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Brian H. Toby

APS Chief Computational Scientist, Senior Physicist, Group Leader

Powder diffraction crystallography and computational x-ray science

Biography

Brian Toby is a synchrotron and neutron powder diffraction crystallographer, with ~140 refereed papers and >11,000 citations. He oversaw construction of the 11-BM diffractometer and designed and implemented its world-leading automation system. He served as Chair of the US National Committee for Crystallography, and is active in the American Crystallographic Association, the Denver X-ray Conference and the International Centre for Diffraction Data. He developed the pdCIF standard for the International Union of Crystallography. He is an editor of the journal Powder Diffraction and served on the editorial board of The Journal of Physical and Chemical Reference Data. Brian H. Toby’s professional experience has been in targeted research in a number of employment environments, including chemical industry, academia and in the government sector both in a synchrotron and a research reactor facility.

His research interests are in understanding how the arrangements of atoms in solids determine how the material functions, chemically or physically, and for the development and teaching of techniques for those studies. To do this, he works on software and instrument development as well as conducts measurements and analyzes the results. Brian has developed several novel software concepts: the first fitting program for PDFs for study of local order in crystalline materials and the first multi-field boolean search (a.k.a. PDF-4) application for powder diffraction databases. His best known programs include GSAS-II, CMPR, CIFTOOLS (pdCIFplot) and EXPGUI.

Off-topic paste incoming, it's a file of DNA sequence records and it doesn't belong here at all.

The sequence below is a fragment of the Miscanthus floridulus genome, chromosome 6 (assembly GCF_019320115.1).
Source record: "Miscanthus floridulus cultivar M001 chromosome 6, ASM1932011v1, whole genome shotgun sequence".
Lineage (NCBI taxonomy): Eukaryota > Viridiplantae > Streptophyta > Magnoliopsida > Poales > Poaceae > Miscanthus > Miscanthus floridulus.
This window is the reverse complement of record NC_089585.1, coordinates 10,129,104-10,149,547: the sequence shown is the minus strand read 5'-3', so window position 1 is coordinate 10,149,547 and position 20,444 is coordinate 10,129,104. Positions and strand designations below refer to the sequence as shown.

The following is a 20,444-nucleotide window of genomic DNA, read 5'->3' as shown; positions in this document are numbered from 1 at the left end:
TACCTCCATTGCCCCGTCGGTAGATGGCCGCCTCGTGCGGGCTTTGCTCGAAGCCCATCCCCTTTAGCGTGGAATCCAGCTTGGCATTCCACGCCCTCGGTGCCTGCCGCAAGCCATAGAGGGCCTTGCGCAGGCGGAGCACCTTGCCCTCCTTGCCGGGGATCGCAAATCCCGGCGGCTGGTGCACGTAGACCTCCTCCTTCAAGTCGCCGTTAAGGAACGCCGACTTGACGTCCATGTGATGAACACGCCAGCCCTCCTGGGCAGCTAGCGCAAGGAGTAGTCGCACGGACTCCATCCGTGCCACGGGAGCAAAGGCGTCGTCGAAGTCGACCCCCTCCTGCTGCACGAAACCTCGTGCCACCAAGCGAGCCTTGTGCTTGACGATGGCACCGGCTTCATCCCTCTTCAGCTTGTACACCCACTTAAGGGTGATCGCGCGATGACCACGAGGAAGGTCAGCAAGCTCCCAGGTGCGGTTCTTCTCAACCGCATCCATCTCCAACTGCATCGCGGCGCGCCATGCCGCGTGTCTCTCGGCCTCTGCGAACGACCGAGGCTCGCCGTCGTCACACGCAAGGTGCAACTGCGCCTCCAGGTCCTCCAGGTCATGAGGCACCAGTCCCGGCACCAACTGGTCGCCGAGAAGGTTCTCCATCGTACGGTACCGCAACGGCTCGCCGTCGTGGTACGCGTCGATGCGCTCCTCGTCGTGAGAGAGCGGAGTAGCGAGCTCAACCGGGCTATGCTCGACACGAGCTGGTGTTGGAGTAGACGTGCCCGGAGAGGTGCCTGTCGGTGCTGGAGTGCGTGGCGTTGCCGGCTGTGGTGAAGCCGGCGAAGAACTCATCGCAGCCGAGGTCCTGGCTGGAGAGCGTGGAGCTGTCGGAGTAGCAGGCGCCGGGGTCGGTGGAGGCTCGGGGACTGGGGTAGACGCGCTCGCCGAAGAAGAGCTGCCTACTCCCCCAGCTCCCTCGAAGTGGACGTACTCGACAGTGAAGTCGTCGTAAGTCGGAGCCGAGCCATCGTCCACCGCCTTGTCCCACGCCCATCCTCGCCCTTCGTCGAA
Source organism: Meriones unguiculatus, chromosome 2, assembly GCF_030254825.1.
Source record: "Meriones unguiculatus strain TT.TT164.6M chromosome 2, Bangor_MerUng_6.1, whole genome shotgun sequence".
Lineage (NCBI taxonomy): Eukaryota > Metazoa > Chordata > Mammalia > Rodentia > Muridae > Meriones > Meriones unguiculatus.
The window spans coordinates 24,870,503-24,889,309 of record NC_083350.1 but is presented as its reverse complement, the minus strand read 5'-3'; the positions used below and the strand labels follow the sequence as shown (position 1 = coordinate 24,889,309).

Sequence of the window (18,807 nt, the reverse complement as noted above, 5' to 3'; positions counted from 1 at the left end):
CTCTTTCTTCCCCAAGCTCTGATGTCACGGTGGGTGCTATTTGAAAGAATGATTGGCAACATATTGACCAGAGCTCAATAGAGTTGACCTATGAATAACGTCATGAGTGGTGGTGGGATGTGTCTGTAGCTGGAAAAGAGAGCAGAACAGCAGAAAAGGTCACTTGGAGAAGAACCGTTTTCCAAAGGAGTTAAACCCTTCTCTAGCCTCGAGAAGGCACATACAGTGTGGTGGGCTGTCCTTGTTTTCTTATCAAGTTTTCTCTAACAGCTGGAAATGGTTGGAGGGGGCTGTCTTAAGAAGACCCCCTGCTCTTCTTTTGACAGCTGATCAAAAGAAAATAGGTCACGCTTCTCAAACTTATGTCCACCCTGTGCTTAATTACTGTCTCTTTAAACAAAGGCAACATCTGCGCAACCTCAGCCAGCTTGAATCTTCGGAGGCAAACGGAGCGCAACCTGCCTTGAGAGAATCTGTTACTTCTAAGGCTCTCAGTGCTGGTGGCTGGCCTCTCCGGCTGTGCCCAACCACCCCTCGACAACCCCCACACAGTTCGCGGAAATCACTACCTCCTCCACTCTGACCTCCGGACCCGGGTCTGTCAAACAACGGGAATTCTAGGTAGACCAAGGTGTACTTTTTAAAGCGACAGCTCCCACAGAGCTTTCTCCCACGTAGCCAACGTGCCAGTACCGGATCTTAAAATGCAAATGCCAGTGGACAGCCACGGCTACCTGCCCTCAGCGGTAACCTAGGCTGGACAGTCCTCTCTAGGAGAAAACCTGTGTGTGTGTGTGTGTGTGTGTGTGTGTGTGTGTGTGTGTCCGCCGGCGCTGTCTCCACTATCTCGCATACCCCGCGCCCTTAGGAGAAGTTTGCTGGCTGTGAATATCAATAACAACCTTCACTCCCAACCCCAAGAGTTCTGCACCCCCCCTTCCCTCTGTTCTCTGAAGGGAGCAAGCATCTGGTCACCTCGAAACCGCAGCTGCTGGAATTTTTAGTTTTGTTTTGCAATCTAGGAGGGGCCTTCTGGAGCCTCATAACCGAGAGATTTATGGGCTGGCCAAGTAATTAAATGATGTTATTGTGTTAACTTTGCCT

Publications

See ResearchID or ORCHID web sites

Education

  • Physical Chemistry, Ph.D., Caltech 1986
  • Chemistry, B.A. with Honors and Highest Distinction, Rutgers College, 1980

Awards, Honors and Memberships

  • Co-recipient (with Robert Von Dreele) of the 6th American Crystallographic Association Ken Trueblood Award for exceptional achievement in computational or chemical crystallography.” (2019)
  • 16th recipient of the Charles S. Barrett Award from the Denver X-ray Conference for outstanding contributions to the field of powder diffraction” (2015)
  • Elected Chair (2012-2014) and Vice Chair (2009-2011), U.S. National Committee on Crystallography of the National Academy of Science
  • Bronze Medal for Superior Federal Service, U.S. Department of Commerce (2005)
  • Fellow, American Crystallographic Association (2017) and International Centre for Diffraction Data (2004)
  • Phi Beta Kappa (1980) and American Institute of Chemists Undergraduate Award (1980)